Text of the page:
GSK and Save the Children have announced the second annual $1 million Healthcare Innovation Award. The award was established to identify and reward innovations in healthcare that have proven successful in reducing child deaths in developing countries.
Organizations from the developing world are encouraged to nominate examples of innovative healthcare approaches that they have discovered or implemented. The criteria for the award states that these approaches must be sustainable, have resulted in tangible improvements to under-5 survival rates and have the potential to be scaled-up and replicated. Work that aims to increase the quality of or access to healthcare for newborns will be given special consideration.
The 2013 Award was given to Friends of Sick Children, Malawi for their Continuous Positive Airway Pressure (CPAP) kit. The life-saving kit is used to help babies in respiratory distress. The device—a ‘bubble’ CPAP—uses air pressure to keep the patient’s airways open. At the time of their debut, a similar version was already being used in developed countries where they cost upwards of $6000. Friends of Sick Children’s device can be produced for approximately $400.
A judging panel co-chaired by Sir Andrew Witty, CEO of GSK, and Justin Forsyth, CEO of Save the Children, and composed of experts in the fields of public health, science and academia will award a portion of the overall funds to the best healthcare innovation to support further progress. The remaining funds will be available to runners up as directed by the panel. Last year, Friends of Sick Children, Malawi was awarded $400,000.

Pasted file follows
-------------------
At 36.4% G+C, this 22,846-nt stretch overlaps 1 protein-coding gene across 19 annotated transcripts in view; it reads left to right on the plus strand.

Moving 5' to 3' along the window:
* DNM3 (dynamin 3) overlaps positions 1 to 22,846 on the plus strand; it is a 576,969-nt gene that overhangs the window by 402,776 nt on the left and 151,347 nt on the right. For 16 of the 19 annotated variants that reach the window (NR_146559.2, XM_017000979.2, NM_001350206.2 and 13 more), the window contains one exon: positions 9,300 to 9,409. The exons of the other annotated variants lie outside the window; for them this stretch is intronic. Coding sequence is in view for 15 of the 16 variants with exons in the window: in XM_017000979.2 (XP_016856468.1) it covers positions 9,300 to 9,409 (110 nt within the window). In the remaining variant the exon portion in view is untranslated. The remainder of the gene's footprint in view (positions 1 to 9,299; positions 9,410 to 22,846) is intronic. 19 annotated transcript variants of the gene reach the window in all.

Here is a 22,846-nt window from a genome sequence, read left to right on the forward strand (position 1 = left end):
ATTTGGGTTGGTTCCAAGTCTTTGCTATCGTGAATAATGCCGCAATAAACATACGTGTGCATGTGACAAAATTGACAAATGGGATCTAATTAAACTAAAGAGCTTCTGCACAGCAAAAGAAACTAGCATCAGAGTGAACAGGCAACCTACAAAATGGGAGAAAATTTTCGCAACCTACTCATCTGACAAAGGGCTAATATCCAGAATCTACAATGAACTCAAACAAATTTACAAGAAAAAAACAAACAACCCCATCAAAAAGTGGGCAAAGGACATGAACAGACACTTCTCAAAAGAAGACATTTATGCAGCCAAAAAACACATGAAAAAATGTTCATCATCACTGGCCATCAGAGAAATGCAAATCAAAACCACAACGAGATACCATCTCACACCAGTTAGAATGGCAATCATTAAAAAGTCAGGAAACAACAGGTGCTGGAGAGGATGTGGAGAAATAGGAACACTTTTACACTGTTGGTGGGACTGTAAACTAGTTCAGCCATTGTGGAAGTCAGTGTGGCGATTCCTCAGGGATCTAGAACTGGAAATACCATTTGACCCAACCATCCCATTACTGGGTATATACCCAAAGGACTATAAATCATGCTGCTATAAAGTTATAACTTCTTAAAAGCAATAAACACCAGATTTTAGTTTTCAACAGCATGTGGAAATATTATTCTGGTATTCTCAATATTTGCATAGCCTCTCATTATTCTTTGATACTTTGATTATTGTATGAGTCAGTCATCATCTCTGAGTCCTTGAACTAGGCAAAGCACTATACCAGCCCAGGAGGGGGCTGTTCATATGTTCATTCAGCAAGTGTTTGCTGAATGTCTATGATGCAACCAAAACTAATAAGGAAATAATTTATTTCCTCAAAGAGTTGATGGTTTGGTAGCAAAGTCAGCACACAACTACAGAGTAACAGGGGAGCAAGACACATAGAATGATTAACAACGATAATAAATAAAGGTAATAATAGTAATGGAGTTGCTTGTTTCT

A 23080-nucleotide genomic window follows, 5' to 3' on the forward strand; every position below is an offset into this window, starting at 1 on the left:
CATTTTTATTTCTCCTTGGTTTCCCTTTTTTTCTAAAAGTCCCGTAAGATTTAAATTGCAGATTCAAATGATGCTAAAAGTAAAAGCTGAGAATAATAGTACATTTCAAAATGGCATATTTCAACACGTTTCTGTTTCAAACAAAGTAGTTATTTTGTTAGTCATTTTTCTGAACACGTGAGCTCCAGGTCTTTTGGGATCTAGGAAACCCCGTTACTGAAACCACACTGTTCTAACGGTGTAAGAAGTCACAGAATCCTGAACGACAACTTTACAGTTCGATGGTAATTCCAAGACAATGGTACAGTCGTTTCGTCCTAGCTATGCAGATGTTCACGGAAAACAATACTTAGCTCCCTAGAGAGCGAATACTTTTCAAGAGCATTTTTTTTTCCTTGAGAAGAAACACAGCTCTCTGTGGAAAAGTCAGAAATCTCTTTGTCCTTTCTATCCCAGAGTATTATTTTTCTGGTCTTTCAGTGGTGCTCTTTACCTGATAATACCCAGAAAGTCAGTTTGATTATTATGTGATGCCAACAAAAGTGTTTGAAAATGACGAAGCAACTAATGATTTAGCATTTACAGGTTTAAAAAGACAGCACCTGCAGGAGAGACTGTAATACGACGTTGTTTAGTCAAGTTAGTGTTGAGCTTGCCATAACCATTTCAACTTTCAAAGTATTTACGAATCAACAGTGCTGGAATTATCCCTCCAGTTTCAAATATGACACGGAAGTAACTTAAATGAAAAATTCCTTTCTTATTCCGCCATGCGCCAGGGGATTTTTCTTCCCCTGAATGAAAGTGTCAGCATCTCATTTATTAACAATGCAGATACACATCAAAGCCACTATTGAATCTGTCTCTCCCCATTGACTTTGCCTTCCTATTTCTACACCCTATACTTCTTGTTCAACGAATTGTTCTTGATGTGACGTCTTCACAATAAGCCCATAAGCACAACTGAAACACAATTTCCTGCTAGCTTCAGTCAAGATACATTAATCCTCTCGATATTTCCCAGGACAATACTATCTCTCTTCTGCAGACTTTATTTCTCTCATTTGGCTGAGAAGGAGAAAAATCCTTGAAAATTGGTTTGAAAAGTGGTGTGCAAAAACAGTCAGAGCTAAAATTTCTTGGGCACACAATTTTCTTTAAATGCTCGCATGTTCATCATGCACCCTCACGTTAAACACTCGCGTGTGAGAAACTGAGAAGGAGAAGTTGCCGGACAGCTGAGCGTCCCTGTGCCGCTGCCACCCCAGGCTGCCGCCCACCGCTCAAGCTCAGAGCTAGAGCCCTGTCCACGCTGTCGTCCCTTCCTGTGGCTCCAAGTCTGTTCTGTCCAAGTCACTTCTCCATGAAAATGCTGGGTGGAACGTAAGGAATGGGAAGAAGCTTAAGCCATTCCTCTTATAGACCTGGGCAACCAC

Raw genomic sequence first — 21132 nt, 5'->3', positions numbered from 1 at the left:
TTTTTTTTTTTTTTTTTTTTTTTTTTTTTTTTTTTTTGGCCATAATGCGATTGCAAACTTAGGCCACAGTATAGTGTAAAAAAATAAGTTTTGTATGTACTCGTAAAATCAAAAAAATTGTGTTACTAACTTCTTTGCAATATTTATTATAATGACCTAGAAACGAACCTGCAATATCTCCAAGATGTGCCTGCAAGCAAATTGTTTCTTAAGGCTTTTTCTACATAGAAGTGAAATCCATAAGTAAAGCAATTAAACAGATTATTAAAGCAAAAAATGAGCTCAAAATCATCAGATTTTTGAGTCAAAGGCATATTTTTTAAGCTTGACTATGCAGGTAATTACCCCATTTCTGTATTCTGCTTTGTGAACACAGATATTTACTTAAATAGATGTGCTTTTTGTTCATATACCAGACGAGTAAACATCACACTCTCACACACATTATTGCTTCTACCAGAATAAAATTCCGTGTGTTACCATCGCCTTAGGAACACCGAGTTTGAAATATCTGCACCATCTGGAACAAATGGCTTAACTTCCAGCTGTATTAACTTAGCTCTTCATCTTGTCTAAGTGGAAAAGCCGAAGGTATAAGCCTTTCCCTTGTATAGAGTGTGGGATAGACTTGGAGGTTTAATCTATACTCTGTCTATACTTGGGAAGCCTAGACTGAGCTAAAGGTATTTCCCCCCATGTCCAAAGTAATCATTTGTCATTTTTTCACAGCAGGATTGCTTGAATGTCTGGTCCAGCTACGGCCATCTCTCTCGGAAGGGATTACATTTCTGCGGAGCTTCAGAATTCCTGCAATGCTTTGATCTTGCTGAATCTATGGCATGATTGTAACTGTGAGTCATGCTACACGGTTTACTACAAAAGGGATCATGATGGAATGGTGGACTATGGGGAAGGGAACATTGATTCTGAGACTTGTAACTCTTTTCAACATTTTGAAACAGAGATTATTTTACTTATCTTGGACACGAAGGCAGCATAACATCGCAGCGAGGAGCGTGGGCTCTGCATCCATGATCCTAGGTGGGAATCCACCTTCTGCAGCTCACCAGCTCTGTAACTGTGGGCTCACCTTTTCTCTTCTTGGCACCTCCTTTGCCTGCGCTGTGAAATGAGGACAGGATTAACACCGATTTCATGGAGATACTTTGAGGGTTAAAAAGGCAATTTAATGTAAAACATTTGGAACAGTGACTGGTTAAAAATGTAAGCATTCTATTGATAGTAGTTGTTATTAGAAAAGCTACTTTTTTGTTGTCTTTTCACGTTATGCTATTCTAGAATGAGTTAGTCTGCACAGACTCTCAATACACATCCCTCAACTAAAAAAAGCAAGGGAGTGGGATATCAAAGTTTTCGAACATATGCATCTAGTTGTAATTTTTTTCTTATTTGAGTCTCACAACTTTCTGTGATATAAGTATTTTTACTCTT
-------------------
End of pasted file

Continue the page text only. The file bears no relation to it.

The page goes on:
In response to last year’s winners, Witty said, “These remarkable projects show that significant numbers of lives can be saved and improved through grass-roots innovation. We hope our awards will help ‘spread the word’ on many of these innovations and encourage others to use and learn from them.”
The award is intended to provide a platform for the winning organizations to share their innovations and provide information to those who are interested in improving healthcare for children in some of the world’s poorest areas.
In acknowledgement of the fact that innovation can take many shapes and forms, the criteria for the award are broad and can include approaches that focus on any aspect of healthcare in the realm of science, nutrition, research, education or partnership working.
GlaxoSmithKline was founded in 2000 and is the world's sixth-largest pharmaceutical company. Save the Children is an international non-governmental organization invested in promoting children’s rights, providing relief and helping support children in developing countries. The organization was founded in the United Kingdom in 1919 in order to improve the lives of children through better education, health care and economic opportunities. They also provide emergency aid in natural disasters, war and other conflicts.
Additional details on the criteria and judging process can be found at http://myg.sk/HeathcareInnovationAward. Submissions must be received by 11:59 PM (23:59) GMT on August 25, 2014. The winners will be publically announced and their innovations will be showcased in December.